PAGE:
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ALPA President Praises Senators’ Compliance with Union’s Position

Going Along to Get Along

Air Line Pilots Association, International (ALPA) president, Captain Jason Ambrosi has penned a letter thanking Senators Chuck Schumer (Democrat, New York), and Maria Cantwell (Democrat, Washington State) and Tammy Duckworth (Democrat, Illinois)—for their efforts to further ALPA’s aims by backing measures supported by the union.

Captain Ambrosi’s letter reads:

Dear Leader Schumer, Chair Cantwell, and Chair Duckworth:

“Thirteen years ago, Congress passed bipartisan legislation that brought about a revolution in air safety that has made America’s skies the safest in the world. Your tireless leadership since then to resist the many efforts by special interests to weaken that landmark law has saved countless lives and cemented the United States as the gold standard in aviation safety. Your extraordinary efforts have been particularly critical as Congress considers the current Federal Aviation Administration reauthorization bill, where you have prioritized the lives of the flying public over the calls by some in the aviation industry to lower the bar on safety.

“The first officer qualification and training requirements as well as direction to update regulations to address pilot fatigue mandated in the Airline Safety and Federal Aviation Administration Extension Act of 2010 are working as intended, and our country has experienced a 99.8% reduction in airline fatalities. As the leader of the world’s largest aviation safety organization and on behalf of the 74,000 pilots the Air Line Pilots Association, Int’l (ALPA) represents, I write to thank you for your unwavering commitment to defending against the attacks these rigorous pilot training rules face today.

“The tragedy of Flight 3407 marked a turning point in our nation’s aviation history. Through the determined advocacy of the victims’ families, the support of the aviation stakeholders—including ALPA, and with your leadership we developed new rules with the mission of preventing similar tragedies from ever happening again. Thirteen years later, it is clear that those rules work and the devastation of a tragedy like Flight 3407 has not happened in the United States since. The Airline Safety Act of 2010 is remarkable not only for the speed at which it passed and the support it received across political divides, but also for the impact it had at successfully raising the bar to put a stop to similar tragedies. The pilots of ALPA remain eternally grateful to you for what you accomplished to guard against the loss of our passengers, our friends, our families, and even our own lives. The piloting profession and aviation industry are safer and stronger today because of your efforts in 2010.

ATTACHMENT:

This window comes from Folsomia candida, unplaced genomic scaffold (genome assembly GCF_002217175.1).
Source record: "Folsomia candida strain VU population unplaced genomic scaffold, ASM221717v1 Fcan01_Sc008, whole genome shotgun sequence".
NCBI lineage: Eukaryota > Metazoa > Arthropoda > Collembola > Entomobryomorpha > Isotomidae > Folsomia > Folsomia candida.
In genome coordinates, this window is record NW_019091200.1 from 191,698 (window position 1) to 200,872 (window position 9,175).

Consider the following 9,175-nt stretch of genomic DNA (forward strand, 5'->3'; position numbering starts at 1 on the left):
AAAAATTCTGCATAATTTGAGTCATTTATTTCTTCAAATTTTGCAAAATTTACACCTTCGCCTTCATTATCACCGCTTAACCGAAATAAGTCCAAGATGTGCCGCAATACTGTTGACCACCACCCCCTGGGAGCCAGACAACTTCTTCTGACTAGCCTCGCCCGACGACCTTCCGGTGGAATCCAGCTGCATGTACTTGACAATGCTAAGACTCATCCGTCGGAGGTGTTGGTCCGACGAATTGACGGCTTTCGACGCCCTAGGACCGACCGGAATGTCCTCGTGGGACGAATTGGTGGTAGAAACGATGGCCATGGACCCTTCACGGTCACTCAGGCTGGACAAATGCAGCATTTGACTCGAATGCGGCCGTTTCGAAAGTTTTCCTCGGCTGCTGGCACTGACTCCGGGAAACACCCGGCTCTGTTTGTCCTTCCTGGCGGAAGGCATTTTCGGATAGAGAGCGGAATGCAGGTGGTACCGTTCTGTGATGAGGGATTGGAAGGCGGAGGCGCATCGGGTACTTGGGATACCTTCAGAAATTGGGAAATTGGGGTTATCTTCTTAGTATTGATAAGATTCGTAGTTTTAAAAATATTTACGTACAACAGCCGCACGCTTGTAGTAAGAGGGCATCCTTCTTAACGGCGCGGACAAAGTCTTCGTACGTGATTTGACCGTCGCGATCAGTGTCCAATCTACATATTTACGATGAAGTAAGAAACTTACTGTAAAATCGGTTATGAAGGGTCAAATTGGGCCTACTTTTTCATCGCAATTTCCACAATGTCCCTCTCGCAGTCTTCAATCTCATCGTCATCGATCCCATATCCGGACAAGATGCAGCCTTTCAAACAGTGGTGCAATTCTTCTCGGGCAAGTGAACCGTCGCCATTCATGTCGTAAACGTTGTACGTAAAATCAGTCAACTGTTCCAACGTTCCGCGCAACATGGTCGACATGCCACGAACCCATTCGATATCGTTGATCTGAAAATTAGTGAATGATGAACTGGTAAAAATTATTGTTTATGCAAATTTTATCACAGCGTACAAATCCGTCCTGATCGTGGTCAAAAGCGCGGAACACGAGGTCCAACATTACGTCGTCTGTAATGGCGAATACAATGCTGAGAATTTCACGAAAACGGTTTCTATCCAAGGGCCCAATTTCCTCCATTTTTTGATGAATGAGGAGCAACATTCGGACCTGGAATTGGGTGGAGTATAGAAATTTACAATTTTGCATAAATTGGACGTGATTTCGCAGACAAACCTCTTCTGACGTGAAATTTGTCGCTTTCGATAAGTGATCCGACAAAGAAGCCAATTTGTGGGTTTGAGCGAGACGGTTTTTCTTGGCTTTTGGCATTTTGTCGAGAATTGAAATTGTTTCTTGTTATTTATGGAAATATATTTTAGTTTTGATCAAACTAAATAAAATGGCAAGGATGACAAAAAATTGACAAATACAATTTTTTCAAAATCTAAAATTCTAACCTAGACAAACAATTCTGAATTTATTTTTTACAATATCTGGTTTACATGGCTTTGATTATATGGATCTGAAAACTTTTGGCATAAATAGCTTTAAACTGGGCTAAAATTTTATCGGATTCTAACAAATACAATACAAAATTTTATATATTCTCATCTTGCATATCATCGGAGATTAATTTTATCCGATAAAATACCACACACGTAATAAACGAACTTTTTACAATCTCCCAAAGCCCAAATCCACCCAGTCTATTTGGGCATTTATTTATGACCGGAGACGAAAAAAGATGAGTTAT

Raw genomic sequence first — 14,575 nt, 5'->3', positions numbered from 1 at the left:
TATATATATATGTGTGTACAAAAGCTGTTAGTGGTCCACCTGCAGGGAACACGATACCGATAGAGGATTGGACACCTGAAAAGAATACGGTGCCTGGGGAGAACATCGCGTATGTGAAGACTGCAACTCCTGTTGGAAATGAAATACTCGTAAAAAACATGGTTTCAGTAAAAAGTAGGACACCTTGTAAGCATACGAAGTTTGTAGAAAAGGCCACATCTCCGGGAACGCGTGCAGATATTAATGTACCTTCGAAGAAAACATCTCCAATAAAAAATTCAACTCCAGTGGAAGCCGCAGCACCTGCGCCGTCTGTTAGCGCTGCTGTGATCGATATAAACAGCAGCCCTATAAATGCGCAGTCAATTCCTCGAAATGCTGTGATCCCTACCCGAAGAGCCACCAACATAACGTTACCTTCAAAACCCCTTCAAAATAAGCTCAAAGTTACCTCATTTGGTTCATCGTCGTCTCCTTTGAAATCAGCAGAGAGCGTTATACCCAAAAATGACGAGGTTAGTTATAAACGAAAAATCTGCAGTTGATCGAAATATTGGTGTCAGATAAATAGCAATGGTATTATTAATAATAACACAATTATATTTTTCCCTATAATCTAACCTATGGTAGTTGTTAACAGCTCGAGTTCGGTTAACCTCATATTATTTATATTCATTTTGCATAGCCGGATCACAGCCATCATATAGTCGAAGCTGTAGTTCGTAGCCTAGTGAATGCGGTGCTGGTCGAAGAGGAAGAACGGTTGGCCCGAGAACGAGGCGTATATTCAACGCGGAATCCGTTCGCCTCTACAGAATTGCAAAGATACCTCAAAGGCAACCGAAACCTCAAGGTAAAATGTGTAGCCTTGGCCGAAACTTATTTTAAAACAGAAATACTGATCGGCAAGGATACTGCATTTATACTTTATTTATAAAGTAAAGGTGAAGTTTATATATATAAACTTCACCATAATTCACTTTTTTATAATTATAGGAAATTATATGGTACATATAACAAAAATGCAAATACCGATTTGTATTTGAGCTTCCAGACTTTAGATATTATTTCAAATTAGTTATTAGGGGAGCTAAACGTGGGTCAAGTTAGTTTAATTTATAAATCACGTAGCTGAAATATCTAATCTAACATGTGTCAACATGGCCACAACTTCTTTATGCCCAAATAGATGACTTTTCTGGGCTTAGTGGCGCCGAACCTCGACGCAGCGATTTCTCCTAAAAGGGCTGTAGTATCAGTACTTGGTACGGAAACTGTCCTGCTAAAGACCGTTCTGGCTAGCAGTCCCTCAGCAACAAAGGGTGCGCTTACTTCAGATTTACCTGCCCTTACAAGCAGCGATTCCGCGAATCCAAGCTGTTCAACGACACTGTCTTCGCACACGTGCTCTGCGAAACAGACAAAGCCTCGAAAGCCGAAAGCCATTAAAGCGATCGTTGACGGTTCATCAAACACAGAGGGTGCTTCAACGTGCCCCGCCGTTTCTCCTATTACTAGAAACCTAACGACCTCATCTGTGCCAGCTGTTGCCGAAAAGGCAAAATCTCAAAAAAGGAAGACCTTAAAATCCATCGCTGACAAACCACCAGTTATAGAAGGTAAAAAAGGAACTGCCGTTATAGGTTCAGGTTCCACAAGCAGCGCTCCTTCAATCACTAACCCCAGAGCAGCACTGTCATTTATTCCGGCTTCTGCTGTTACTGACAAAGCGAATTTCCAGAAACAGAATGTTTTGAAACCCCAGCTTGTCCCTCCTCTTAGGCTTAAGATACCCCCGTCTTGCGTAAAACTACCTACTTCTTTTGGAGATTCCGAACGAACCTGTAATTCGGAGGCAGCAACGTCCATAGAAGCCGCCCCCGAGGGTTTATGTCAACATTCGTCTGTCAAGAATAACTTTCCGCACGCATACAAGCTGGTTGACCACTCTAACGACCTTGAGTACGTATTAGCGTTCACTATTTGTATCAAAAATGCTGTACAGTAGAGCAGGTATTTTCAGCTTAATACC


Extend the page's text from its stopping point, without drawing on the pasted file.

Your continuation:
“Unfortunately, special interests are waging an illogical campaign to weaken these life-saving rules. By reducing the amount of actual flight experience first officers have when entering the flight deck of a commercial airline flight for the first time, we risk turning back the clock on aviation safety and undoing the progress that we have made over the last thirteen years. As a captain at a regional airline before 2010, I frequently flew with first officers who had just barely 250 hours of flight experience before being trusted with a plane full of passengers. That was on the job training for them and a betrayal of the high safety standards Americans expect when they board a flight.

“I am deeply concerned that proposals being considered by the Senate to reduce these experience and qualification requirements for first officers in the FAA reauthorization process this year could bring us back to those dark days of aviation safety. However, I am optimistic—thanks to your continued and steadfast defense of safety—that we will not turn back the clock on safety.

“I am also concerned that there is a rush to introduce new risk into the world’s safest aviation system by arbitrarily raising the mandatory pilot retirement age without study or consideration of the operational and collective bargaining implications of making such a significant change. The White House and the U.S. Department of Transportation are opposed to this proposal. Raising the retirement age puts the U.S. in conflict with the mandates of the International Civil Aviation Organization (ICAO) which studied the last age change for five years before implementing it. It would also create training backlogs, reduce pilot utilization, imperil airlines’ operational reliability and potentially expose pilot unions and airlines to significant legal liability.

“Thank you for the legacy of safety that you have helped to create and protect as special interests attempt to use the FAA reauthorization process to put profits over the safety of your constituents."


Capt. Jason Ambrosi

President, Air Line Pilots Association, International

Founded in 1931 and representing over 74,000 pilots in the employs of 42 U.S. and Canadian airlines, the Air Line Pilots Association, International (ALPA) is the world’s largest and most influential pilot union.



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